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Falcons vs. Bengals: Snap counts to help us point fingers angrily

That’s what we like to do after losses, isn’t it?

Cincinnati Bengals v Atlanta Falcons Photo by Kevin C. Cox/Getty Images

The Falcons got plenty of snaps on Sunday. Some players rose to the occasion and others faltered, and we’re going to take a bit of a closer look at the counts and how they impacted the game right here.


Jake Matthews: 70

Wes Schweitzer: 70

Alex Mack: 70

Brandon Fusco: 70

Ryan Schraeder: 70

Matt Ryan: 70

Austin Hooper: 57

Mohamed Sanu: 55

Julio Jones: 54

Tevin Coleman: 40

Calvin Ridley: 38

Ito Smith: 30

Logan Paulsen: 29

Marvin Hall: 16

Justin Hardy: 14

Ricky Ortiz: 12

Eric Saubert: 4

Russell Gage: 1

I leveled some criticism at the offensive line for a couple of miscues—mostly Fusco’s penalties and some failures to hold the Bengals back on obvious passing situations—but they’re still enabling this offense to do some good things. They were better in run blocking situations this week, while Ortiz chipped in his best game of the year, the team’s receiving options did their jobs in that regard, and Ito Smith turned in a nice game in pass protection. Miscues aside, you have to tip your cap, especially after the disappointing showing against the Saints.

The biggest surprise might have been seeing Ito get nearly as many snaps as Coleman, the lead back. Smith has been stellar in his limited playing time to this point, and his role will keep expanding until Devonta Freeman returns and/or he cools down. At the very least, the Falcons have to feel great about their running back depth at the moment.

Otherwise, it might be worth noting that Marvin Hall is slowing working his way by Justin Hardy, which makes sense given the former’s production thus far in 2018. Neither guy is going to get a ton of run with these top three receiving options, but both are useful players.

Overall, the offense was good-to-stellar, and there shouldn’t be any sweeping changes in the near future to the way they’re being deployed.


Robert Alford: 73

Damontae Kazee: 73

Desmond Trufant: 71

De’Vondre Campbell: 64

Isaiah Oliver: 63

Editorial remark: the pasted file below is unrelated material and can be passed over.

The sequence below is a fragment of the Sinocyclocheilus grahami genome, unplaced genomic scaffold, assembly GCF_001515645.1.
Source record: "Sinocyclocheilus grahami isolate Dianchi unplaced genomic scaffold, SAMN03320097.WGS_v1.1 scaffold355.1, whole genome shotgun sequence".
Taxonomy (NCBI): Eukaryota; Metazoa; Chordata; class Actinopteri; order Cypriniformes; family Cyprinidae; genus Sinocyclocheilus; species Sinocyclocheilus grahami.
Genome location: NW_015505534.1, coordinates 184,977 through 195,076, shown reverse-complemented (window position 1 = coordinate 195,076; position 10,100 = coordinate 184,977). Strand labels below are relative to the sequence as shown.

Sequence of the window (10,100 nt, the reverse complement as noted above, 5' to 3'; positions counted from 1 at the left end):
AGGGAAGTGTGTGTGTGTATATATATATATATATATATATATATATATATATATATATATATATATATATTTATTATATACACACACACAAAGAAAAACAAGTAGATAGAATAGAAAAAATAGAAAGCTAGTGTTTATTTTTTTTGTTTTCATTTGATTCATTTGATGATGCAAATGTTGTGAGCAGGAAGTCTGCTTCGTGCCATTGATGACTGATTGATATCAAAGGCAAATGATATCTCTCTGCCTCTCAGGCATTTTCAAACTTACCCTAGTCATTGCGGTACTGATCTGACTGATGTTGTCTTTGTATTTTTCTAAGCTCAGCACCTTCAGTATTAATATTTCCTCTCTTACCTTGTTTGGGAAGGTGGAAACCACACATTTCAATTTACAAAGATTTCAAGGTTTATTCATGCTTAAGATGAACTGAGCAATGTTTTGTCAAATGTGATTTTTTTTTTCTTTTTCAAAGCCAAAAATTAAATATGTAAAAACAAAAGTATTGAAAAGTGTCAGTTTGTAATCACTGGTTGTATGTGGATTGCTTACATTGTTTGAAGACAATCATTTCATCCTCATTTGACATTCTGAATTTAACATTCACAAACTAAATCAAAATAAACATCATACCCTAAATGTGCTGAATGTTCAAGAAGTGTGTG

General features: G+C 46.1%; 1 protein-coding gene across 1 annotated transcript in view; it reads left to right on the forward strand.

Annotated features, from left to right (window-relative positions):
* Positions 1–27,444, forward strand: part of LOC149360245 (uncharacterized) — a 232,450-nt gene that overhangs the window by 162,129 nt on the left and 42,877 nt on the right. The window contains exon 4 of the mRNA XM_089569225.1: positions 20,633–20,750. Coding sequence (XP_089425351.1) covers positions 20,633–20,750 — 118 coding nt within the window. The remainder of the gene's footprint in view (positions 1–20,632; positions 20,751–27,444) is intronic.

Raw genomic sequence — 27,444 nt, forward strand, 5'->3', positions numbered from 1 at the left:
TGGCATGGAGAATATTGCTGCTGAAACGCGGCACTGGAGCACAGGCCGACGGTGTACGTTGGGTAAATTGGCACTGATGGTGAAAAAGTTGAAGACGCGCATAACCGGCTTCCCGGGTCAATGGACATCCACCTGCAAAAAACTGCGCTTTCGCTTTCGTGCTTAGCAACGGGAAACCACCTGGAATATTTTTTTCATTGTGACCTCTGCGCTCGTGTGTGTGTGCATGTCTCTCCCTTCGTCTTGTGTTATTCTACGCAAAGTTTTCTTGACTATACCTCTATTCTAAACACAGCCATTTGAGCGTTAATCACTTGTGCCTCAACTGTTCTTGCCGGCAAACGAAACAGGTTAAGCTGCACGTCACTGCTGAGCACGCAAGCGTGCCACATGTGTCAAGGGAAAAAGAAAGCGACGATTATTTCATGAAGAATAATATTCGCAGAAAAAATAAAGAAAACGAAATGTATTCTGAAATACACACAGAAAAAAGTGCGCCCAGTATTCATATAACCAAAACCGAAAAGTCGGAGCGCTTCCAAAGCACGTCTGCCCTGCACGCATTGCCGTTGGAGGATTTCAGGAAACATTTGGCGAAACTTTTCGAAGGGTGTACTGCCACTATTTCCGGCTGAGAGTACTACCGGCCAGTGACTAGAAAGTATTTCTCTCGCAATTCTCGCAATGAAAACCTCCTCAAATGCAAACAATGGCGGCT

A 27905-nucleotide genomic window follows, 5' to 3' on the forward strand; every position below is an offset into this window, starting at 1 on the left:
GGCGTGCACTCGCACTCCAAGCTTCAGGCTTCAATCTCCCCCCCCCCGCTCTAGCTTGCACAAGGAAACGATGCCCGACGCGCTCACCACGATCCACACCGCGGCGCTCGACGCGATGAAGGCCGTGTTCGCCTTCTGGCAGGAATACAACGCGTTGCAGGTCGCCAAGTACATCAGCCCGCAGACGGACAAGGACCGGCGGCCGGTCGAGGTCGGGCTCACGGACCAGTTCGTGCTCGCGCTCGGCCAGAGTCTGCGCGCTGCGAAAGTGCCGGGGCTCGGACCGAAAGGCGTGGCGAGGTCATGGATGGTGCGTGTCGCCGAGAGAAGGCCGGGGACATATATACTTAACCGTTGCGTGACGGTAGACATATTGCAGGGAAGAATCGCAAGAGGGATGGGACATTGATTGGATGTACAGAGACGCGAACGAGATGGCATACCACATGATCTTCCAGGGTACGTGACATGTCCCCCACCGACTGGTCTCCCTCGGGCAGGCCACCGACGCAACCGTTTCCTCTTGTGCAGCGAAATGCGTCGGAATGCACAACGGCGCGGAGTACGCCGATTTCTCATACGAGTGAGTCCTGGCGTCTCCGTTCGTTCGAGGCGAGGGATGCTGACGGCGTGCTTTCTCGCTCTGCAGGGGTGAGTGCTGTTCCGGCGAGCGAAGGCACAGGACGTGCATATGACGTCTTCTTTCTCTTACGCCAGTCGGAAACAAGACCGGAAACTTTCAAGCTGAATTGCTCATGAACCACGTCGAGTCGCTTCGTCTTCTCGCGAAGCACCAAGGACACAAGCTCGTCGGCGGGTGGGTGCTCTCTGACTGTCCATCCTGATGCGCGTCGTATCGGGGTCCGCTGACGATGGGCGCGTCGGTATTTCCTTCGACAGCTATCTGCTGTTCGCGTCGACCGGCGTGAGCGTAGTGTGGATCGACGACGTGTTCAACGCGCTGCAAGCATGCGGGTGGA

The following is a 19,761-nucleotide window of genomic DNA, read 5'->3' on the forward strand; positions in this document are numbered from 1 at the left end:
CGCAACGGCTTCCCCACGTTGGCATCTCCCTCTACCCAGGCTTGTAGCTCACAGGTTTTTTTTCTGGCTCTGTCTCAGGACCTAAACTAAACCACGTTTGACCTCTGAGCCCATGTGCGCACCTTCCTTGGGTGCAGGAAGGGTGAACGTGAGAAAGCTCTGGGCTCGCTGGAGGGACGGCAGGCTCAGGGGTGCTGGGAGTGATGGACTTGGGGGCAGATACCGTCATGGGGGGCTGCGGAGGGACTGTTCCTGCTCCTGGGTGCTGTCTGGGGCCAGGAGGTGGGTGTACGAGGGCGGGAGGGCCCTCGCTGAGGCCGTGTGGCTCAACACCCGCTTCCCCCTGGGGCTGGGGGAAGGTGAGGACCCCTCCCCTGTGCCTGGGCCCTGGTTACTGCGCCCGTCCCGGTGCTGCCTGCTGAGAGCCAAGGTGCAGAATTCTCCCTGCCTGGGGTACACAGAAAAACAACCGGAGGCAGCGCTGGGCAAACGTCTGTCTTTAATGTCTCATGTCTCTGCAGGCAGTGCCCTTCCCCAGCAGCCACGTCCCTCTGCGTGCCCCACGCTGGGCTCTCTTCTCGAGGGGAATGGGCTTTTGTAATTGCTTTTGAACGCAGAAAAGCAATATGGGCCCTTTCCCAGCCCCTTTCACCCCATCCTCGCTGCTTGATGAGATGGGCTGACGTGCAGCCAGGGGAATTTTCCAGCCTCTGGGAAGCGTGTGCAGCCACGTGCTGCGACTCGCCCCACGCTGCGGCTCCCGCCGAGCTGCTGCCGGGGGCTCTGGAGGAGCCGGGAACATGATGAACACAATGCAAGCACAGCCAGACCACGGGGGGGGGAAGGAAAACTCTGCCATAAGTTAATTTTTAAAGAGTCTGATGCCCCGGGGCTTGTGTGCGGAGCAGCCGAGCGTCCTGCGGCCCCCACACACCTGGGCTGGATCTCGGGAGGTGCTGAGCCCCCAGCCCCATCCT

Vic Beasley: 56

Brian Poole: 56

Duke Riley: 55

Takkarist McKinley: 49

Jack Crawford: 45

Grady Jarrett: 37

Deadrin Senat: 30

Terrell McClain: 29

Brooks Reed: 27

Foye Oluokun: 23

Jordan Richards: 19

Steven Means: 18

Blidi Wreh-Wilson: 15

The Falcons tried some different things in this game. They tried Trufant working out of the slot, they tried Poole at safety, they tried Isaiah Oliver period, and they tried moving Takk inside. The results were a decidedly mixed bag, but you have to give the team credit for trying to find a better way forward with what they’ve got. It’s just that the result were so catastrophic in the secondary it’s hard to feel good about it at all.

Pro Football Focus is not the end all, be all, but they ranked Desmond Trufant and Robert Alford as the team’s two worst defenders on Sunday, and I don’t think many would quibble with that. Both were penalized, both found themselves out of position, and both made costly (and I would argue uncharacteristic) errors in coverage. Add in Oliver’s growing pains at cornerback and Poole’s shaky adjustment to safety play and perhaps it’s not surprising the Falcons looked awful against the pass two days ago.

They did achieve a fleeting measure of success in the third and early fourth quarter, in part because the front four started to get home. This was one of the better games of the year for the defensive line, with rookie Deadrin Senat showing well, Jack Crawford looking good in an expanded role, and Takk having a lot of success. Beasley had his best game of the season, too, even if his strip sack that should’ve been didn’t count. If they lose Grady Jarrett for any length of time they’re boned, but if he’s healthy the line looks like it can deliver solid (if likely unspectacular, outside of Takk) results.

Overall, obviously, the effort and execution were an abject disaster for Atlanta, which has now dropped two straight games primarily thanks to the defense. If they’re going to continue to experiment, one has to wonder if we might see Keith Tandy get some time at strong safety, given his experience at the position and the lack of inspiring alternatives at this point. It is obvious, given their 1-3 record, that the team can’t afford to tinker too much longer without finding a configuration that allows more than 35 points per week.

Special Teams

Jordan Richards: 22

Russell Gage: 21

Marvin Hall: 17

Bruce Carter: 17

Keith Tandy: 17

Kemal Ishmael: 17

Matt Bosher: 15

Logan Paulsen: 15

Eric Saubert: 15

Robert Alford: 13

Tandy was the hero thanks to his blocked field goal, while Hall showed impressively as a returner. Overall, special teams fared pretty well against the Bengals, though Cincinnati had some quality returns that set them up for easier scores, which was not what Atlanta needed at all. At least they’re now enjoying better returns and the ageless Matt Bryant.